And yes, I don't think the Republicans have much in the way of stimulative ideas... but that's in the context of a discussion where the choices are a) spending, or b) tax cuts. The real problem - which was my main point - is that buying into this argument over this bill is buying into a false choice. If we sat people down, in true bipartisan fashion - getting good people, on all sides, who care about economic issues to meet in the middle - I'm just convinced we could do the things that should be done: Bankruptcy reform. Affordable housing. Creative spending on interesting projects. Some green projects. And even some creative rethinking of tax policy. No one - really even both of you - that I've discussed the stimulus bill with likes it. People hate it. Ordinary people can think of any number of alternative things that make more sense. And yet, we sit here watching that horror show and talk about it as if they're making progress, or as if progress is being destroyed because some fantastical number is being lowered to some other, still fantastical number.

You can't just point to the childish fight being held in DC now and call that our only way to be "bipartisan." That's reductive, and it insults everyone's intelligence. There's lots of ways to do this differently... and my point about Obama, and failure, is that if you mean to do it differently, then do it. If you do it the same way we've been doing it for years... don't be surprised that "bipartisanship" is equated with "disaster." Like this bill.

I'd love some examples of the creative people you see on both sides of the aisle to propose what you're looking for, since Collins and Nelson purport to be just that and failed, and I'd like examples of how this talking across the aisle has failed to come to pass.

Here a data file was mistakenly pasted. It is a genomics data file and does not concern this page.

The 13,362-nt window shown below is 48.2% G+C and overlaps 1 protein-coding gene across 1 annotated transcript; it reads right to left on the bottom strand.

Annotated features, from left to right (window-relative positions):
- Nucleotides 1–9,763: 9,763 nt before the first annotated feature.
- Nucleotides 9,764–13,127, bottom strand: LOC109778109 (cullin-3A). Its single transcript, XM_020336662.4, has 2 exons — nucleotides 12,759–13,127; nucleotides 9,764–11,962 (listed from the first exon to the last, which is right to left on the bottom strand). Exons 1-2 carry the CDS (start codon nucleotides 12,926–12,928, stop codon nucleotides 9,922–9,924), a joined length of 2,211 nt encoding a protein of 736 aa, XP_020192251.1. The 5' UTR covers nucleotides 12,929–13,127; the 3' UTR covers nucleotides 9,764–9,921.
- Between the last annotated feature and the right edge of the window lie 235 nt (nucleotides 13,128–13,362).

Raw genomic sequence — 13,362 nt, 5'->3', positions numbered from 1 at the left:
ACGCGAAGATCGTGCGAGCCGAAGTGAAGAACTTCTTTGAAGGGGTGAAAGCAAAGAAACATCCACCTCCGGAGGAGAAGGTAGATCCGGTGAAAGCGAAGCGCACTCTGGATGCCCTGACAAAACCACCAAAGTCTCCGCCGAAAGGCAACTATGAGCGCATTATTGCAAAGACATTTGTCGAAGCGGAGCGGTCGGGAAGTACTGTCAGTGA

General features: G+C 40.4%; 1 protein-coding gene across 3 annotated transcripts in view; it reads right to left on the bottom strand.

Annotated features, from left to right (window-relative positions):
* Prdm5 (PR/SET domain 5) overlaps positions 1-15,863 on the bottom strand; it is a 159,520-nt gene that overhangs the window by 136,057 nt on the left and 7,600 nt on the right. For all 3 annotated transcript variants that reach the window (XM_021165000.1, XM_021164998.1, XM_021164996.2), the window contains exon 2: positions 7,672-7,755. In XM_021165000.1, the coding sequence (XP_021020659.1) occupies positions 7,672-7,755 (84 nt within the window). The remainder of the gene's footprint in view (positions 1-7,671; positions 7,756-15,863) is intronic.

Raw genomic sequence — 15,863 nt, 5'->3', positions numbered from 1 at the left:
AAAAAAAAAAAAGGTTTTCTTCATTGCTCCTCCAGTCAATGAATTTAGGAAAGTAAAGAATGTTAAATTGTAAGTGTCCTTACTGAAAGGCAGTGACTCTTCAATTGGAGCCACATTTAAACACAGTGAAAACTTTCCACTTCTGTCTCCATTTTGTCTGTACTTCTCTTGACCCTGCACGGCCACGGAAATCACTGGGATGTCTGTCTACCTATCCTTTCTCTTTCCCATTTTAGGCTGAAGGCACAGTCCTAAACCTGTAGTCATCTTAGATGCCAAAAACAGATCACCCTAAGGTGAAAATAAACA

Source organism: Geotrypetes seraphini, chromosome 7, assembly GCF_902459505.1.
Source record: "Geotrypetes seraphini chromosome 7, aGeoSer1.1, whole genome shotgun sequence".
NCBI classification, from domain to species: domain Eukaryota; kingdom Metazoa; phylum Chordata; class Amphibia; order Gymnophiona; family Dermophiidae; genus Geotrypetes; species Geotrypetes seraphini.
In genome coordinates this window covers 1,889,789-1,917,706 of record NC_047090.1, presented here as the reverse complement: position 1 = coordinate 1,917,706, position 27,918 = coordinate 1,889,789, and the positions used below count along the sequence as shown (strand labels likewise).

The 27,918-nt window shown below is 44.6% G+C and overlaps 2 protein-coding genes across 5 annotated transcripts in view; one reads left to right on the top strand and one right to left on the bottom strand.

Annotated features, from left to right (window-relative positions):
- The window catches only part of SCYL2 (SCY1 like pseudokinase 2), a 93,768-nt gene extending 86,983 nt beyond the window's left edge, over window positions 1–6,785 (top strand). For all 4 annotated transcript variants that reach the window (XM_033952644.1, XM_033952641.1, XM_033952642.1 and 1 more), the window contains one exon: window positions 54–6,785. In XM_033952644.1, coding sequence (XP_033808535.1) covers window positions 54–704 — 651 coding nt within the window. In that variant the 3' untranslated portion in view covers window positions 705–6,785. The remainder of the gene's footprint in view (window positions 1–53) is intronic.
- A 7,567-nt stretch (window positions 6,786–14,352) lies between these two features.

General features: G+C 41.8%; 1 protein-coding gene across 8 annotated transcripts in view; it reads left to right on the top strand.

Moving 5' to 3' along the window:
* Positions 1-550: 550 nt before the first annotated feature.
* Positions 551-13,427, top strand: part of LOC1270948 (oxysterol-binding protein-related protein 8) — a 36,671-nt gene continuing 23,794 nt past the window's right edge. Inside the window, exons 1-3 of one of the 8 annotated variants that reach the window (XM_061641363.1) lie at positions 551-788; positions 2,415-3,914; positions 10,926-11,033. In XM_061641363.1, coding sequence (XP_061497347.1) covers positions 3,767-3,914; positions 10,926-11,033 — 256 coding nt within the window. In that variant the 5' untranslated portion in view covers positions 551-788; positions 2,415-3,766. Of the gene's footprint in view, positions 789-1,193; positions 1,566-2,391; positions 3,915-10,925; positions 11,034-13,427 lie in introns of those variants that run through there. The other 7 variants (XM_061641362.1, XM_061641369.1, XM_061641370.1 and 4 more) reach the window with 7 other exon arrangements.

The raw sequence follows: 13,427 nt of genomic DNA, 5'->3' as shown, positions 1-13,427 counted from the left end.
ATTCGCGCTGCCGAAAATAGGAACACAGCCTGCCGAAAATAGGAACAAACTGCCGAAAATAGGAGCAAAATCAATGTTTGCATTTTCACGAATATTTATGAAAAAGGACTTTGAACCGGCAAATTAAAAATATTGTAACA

It sounds like you're just focusing on this legislation and I think there's a larger governance issue here, so that's also a difference.

Collins and Nelson are the prime examples of the debate that's happening "in the context of a discussion where the choices are a) spending, or b) tax cuts. The real problem - which was my main point - is that buying into this argument over this bill is buying into a false choice."

Ill say it over and over - you get a group of thoughtful bipartisan people together and focus them on other, more creative approaches - like bankruptcy reform or affordable housing or tax policy... you'll get some interesting proposals. We could do bankruptcy reform over foreclosure - there are concerned lawmakers on both sides of the aisle who can hammer that out. You can't get those kind of proposals in a context where Nancy Pelosi's team says let's spend a lot of money on stuff we like (which is mostly everything) and Republicans say no. That's a discussion we've been having for years, and it gets us nowhere. Which, I'd point out, is just where it's getting us now.

weboy,